Meanwhile, the FBI has continued working on campus. "Our focus has centered around New Jersey, and yes, the Trenton area," an FBI spokeswoman said. The University has repeatedly stated that it is not engaged in any biological research with anthrax.
November 12, 2002
By DAVID ROBINSON
Princetonian Staff Writer
The New Jersey Department of Health and Senior Services has announced that a trace of anthrax was found inside a letter carrier case at the Palmer Square post office in the heart of Princeton Borough. The area where the anthrax was found was cleaned early Saturday before the post office opened.
Palmer Square was one of about 50 local post offices that were tested for anthrax because their mail is sorted at the Hamilton mail processing facility, where postal workers have contracted the inhalation form of the disease. Palmer Square was among four post offices that had one trace of anthrax each, while a fifth post office had an ambiguous test result. No anthrax was found in any of the other offices tested.
At the Hamilton facility, on the other hand, swabs in 34 separate locations tested positive for anthrax, according to state health department spokesman Dennis McGowan.
Because the amount of anthrax found in the Palmer Square building is so small, state officials have determined that the risk of postal workers developing the disease is extremely low.
State Epidemiologist Eddy Bresnitz said in a press release that none of the workers at the four offices with positive test results have come down with the illness.
According to state health officials, the positive reading is most likely the result of cross-contamination with mail from the Hamilton facility.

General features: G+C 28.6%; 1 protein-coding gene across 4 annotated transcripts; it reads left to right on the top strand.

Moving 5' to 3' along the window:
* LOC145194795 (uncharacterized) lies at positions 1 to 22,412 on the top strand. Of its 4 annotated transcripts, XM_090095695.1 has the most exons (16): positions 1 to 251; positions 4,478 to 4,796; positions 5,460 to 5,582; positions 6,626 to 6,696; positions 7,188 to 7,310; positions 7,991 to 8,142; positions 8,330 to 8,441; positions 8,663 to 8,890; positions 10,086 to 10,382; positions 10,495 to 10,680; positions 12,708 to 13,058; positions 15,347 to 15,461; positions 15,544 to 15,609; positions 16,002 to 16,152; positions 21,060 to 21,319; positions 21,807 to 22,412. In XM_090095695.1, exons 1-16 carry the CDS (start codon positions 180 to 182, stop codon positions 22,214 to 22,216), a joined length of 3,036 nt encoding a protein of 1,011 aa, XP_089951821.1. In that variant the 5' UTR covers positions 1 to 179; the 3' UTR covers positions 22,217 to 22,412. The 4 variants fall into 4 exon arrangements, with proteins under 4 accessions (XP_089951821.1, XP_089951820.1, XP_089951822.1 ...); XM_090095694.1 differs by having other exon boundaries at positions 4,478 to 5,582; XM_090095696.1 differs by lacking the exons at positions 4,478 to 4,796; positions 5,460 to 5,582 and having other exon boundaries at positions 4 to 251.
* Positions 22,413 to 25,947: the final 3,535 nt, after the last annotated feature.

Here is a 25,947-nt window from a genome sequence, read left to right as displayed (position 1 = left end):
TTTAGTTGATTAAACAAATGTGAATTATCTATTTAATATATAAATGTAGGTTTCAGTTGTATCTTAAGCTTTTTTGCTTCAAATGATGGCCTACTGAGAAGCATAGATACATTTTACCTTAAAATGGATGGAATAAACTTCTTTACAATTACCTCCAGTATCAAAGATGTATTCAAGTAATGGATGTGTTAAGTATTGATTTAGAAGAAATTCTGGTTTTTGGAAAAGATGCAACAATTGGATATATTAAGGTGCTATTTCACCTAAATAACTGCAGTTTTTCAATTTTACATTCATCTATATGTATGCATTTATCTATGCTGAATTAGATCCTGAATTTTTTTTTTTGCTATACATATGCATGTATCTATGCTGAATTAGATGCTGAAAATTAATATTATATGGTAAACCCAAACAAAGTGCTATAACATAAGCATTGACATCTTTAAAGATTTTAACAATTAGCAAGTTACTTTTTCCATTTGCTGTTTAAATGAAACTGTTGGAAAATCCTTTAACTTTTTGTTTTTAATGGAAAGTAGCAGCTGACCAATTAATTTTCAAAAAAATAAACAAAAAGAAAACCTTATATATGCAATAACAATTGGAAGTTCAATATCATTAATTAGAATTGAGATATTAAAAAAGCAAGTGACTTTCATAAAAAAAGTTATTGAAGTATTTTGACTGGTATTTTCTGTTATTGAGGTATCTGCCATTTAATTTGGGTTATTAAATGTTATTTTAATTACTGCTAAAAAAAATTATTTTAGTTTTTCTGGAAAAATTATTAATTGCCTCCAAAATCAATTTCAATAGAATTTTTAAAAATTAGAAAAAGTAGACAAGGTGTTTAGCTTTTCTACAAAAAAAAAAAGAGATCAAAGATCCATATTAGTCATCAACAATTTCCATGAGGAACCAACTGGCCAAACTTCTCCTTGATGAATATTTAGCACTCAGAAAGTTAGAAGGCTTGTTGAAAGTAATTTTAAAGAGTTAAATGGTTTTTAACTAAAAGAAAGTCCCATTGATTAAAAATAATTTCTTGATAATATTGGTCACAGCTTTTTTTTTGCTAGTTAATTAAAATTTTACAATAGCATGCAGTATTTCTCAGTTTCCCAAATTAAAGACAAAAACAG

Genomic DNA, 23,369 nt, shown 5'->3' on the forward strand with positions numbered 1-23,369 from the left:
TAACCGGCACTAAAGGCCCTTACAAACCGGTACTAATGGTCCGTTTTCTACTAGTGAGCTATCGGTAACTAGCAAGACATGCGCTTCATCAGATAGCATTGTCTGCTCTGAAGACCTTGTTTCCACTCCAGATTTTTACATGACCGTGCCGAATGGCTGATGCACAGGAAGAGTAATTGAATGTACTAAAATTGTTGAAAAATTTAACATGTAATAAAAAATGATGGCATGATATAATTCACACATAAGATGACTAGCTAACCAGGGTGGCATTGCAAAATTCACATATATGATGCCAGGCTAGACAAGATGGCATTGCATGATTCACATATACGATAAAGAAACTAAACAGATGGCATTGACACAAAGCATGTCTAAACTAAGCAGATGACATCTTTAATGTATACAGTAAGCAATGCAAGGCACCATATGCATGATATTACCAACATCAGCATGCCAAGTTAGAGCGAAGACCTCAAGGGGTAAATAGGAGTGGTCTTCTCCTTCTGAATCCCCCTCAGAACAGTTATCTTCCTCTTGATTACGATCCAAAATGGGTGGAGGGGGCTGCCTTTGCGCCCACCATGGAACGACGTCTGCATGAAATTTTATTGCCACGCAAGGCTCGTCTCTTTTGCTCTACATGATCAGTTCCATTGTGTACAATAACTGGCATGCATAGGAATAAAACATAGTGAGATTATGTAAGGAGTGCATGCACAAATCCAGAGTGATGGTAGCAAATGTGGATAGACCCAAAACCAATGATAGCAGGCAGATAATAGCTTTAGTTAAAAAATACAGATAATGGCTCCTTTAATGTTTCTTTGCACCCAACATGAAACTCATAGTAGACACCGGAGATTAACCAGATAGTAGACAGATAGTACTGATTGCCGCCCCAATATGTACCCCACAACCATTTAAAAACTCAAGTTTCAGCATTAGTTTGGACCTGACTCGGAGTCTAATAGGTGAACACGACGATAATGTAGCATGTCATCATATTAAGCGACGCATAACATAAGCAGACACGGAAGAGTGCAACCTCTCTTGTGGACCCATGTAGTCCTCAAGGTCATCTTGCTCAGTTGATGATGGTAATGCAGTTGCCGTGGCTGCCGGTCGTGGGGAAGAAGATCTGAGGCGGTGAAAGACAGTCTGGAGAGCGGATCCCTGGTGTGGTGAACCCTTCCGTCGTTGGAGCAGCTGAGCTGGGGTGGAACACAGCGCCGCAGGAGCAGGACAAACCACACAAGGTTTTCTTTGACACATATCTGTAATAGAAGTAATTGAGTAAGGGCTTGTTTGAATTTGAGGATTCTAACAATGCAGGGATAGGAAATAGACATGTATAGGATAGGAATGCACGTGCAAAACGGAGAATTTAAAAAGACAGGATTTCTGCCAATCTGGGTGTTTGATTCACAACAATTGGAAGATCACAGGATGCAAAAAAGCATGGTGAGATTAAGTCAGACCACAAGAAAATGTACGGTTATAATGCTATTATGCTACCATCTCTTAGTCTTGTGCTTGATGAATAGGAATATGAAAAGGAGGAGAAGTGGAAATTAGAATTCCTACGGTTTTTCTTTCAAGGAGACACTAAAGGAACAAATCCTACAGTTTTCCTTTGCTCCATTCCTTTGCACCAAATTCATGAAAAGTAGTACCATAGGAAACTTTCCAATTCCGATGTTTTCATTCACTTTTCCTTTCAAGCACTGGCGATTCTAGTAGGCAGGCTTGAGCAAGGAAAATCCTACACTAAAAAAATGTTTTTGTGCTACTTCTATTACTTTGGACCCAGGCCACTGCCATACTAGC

They said that there is no need to close these post offices in response to the anthrax finding.
I doubt if anyone would remember Hatfill after all this time. And people can go anywhere they want. It's just that I haven't seen any public account of his whereabouts during the time period in question, and none of the reporters at his whatever-it-was on Sunday asked the question.
And I could ask my daughter where the post office in Princeton is located, but she made fun of me (you know--she doesn't put her head into mailboxes and she avoids people wearing class A hazmat suits) the last time I asked about the Princeton-anthrax connection. Kids.
I'll see if I can come up with a street address for the post office without her assistance.
That one passed by me. Any links?
BTW, check out this link about the Letters and a "Greenbrook School"
Lives in the Monmouth Junction/Franklin Park area. Messed up the zipcode for some petty obfuscation - or just wrong.
Works at or near Princeton. Might be a grad student there.
Princeton was also where they were testing the copier equipment (since the Anthrax letters were all copies).
I agree we're looking for a quiet, attentive graduate student(s) with some connection to a lab???
(He, she, they would be missing student(s) at this point in time (unable to locate).
With all the aliases and phoney IDs that abound in the terrorist groups, it's going to be an unprovable trail.
If I keep this up, my head will blow up. I'm glad I'm not on the task force investigating this heinous crime.
Interesting, the only cases apparently that were found at targets, or among postal workers, was this woman, Mrs. Nguyen who worked in the ear, nose and throat facility in NYC, and the elderly lady in Connecticut.
Not hardly, as the circumstantial evidence surrounding Hatfill is fairly significant, such as: